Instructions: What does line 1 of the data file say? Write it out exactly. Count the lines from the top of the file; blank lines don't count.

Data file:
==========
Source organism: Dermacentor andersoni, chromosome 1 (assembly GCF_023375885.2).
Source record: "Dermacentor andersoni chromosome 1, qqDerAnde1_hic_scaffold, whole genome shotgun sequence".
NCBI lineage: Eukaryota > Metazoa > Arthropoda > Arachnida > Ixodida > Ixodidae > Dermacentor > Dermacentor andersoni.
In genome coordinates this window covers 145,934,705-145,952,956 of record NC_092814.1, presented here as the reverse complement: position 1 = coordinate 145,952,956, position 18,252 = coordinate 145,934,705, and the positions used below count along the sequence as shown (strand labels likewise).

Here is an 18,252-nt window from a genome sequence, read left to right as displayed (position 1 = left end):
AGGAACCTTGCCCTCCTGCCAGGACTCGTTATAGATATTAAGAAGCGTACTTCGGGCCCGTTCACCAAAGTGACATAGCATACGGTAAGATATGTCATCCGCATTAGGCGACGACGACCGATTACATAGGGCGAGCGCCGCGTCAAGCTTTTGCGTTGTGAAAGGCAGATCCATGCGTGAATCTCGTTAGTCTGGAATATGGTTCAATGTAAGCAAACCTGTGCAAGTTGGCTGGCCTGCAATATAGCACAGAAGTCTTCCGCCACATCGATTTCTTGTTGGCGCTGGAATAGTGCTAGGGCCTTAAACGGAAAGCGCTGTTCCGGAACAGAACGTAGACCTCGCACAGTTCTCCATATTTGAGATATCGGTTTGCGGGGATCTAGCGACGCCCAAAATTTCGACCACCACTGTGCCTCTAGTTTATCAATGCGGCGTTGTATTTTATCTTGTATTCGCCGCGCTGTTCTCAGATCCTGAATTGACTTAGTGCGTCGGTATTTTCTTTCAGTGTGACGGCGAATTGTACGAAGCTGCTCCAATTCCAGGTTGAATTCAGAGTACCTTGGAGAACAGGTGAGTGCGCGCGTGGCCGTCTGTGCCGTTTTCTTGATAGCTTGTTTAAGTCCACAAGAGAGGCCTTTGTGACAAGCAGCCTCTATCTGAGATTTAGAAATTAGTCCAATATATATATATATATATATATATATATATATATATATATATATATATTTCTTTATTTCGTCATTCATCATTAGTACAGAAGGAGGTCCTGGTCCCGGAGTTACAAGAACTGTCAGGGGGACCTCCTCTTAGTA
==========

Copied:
Source organism: Dermacentor andersoni, chromosome 1 (assembly GCF_023375885.2).